The transcript from the April 6, 1999 New York Times online chat is still available at the New York Times site.
Asperger Syndrome (AS) is a severe developmental disorder characterized by major difficulties in social interaction, and restricted and unusual patterns of interest and behavior. There are many similarities with autism without mental retardation (or "Higher Functioning Autism"), and the issue of whether Asperger syndrome and Higher Functioning Autism are different conditions is not resolved. To some extent, the answer to this question depends on the way clinicians and researcher make use of this diagnostic concept, since until recently there was no "official" definition of Asperger syndrome. The lack of a consensual definition led to a great deal of confusion as researchers could not interpret other researchers' findings, clinicians felt free to use the label based on their own interpretations or misinterpretations of what Asperger syndrome "really" meant, and parents were often faced with a diagnosis that nobody appeared to understand very well, and worse still, nobody appeared to know what to do about it. School districts are not aware of the condition, insurance carriers could not reimburse services provided on the basis of this "unofficial" diagnosis, and there was no published information providing parents and clinicians alike with guidelines on the meaning and implications of Asperger syndrome, including what should the diagnostic evaluation consist of and what forms of treatment and interventions were warranted.
This situation has changed somewhat since Asperger syndrome was made "official" in DSM-IV (APA, 1994), following a large international field trial involving over a thousand children and adolescents with autism and related disorders (Volkmar et al., 1994). The field trials revealed some evidence justifying the inclusion of Asperger syndrome as a diagnostic category different from autism, under the overarching class of Pervasive Developmental Disorders. More importantly, it established a consensual definition for the disorder which should serve as the frame of reference for all those using the diagnosis. However, the problems are far from over. Despite some new research leads, knowledge on Asperger syndrome is still very limited. For example, we don't really know how common it is, or the male/female ratio, or to what extent there may be genetic links increasing the likelihood of finding similar conditions in family members.
Clearly, the work on Asperger syndrome, in regard to scientific research as well as in regard to service provision, is only beginning. Parents are urged to use a great deal of caution and to adopt a critical approach toward information given to them. Ultimately, the diagnostic label - any label, does not summarize a person, and there is a need to consider the individual's strengths and weaknesses, and to provide individualized intervention that will meet those (adequately assessed and monitored) needs. That notwithstanding, we are left with the question of what is the nature of this puzzling social learning disability, how many people does it affect, and what can we do to help those affected by it. The following guidelines summarize some of the information currently available on those questions.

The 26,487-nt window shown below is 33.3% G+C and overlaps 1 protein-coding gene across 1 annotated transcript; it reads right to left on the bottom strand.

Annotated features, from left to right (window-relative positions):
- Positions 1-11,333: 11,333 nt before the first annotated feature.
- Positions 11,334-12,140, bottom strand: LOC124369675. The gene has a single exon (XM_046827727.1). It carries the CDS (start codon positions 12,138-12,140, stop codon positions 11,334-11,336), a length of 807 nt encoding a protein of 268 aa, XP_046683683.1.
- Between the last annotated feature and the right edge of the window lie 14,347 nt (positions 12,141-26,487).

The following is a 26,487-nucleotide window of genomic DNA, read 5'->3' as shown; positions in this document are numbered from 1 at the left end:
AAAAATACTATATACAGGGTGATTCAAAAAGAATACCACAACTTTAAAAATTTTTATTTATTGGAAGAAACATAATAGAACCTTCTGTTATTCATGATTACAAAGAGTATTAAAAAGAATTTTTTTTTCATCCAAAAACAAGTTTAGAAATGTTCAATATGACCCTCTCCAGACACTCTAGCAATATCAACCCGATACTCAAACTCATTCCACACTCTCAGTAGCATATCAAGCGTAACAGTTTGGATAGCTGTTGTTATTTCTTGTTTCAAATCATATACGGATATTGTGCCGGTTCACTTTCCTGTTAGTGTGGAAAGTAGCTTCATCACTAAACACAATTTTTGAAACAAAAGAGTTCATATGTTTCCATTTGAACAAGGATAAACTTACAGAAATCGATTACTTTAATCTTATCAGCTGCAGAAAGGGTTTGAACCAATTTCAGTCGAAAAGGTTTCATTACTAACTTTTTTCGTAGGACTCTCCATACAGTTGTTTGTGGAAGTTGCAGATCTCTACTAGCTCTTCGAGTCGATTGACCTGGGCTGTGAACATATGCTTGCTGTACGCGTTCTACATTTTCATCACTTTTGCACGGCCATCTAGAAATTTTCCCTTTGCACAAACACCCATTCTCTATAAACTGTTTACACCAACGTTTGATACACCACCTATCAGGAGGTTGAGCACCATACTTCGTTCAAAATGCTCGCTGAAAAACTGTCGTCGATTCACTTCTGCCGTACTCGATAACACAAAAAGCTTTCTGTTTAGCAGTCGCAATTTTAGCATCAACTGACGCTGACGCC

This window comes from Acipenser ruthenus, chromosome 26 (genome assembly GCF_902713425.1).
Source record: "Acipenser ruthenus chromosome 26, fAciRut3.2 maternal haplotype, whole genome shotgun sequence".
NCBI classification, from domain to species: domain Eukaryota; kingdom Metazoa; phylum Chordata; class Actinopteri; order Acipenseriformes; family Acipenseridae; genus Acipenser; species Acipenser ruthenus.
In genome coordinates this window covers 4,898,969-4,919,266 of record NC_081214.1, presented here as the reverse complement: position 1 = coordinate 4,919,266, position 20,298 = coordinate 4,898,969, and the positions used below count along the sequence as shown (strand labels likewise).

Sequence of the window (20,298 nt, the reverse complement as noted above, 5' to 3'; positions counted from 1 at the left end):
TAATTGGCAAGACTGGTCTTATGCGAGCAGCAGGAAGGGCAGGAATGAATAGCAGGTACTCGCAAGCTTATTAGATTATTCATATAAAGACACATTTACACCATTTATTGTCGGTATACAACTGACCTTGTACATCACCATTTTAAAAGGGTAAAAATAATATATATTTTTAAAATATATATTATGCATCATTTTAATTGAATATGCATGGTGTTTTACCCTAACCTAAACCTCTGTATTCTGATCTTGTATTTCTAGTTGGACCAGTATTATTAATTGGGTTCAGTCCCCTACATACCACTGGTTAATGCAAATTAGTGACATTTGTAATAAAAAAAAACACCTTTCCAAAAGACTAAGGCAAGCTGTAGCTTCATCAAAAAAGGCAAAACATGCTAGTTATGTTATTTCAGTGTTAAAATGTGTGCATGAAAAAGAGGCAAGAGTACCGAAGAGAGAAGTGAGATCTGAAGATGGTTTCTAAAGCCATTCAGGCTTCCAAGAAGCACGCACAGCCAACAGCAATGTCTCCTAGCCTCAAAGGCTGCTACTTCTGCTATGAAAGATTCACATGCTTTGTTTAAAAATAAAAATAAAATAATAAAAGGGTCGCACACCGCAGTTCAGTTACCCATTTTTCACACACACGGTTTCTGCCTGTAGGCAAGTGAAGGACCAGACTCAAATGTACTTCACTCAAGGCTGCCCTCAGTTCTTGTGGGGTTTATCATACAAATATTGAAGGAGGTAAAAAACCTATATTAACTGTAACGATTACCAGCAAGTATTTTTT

Autism is the most widely recognized pervasive developmental disorder (PDD). Other diagnostic concepts with features somewhat similar to autism have been less intensively studied, and their validity, apart from autism, is more controversial. One of these conditions, termed Asperger syndrome (AS) was originally described by Hans Asperger (1944, see Frith's translation, 1991), who provided an account of a number of cases whose clinical features resembled Kanner's (1943) description of autism (e.g., problems with social interaction and communication, and circumscribed and idiosyncratic patterns of interest). However, Asperger's description differed from Kanner's in that speech was less commonly delayed, motor deficits were more common, the onset appeared to be somewhat later, and all the initial cases occurred only in boys. Asperger also suggested that similar problems could be observed in family members, particularly fathers.
This syndrome was essentially unknown in the English literature for many years. An influential review and series of case reports by Lorna Wing (1981) increased interest in the condition, and since then both the usage of the term in clinical practice and number of case reports and research studies have been steadily increasing. The commonly described clinical features of the syndrome include:
- paucity of empathy;
- naive, inappropriate, one-sided social interaction, little ability to form friendships and consequent social isolation;
- pedantic and monotonic speech;
- poor nonverbal communication;
- intense absorption in circumscribed topics such as the weather, facts about TV stations, railway tables or maps, which are learned in rote fashion and reflect poor understanding, conveying the impression of eccentricity; and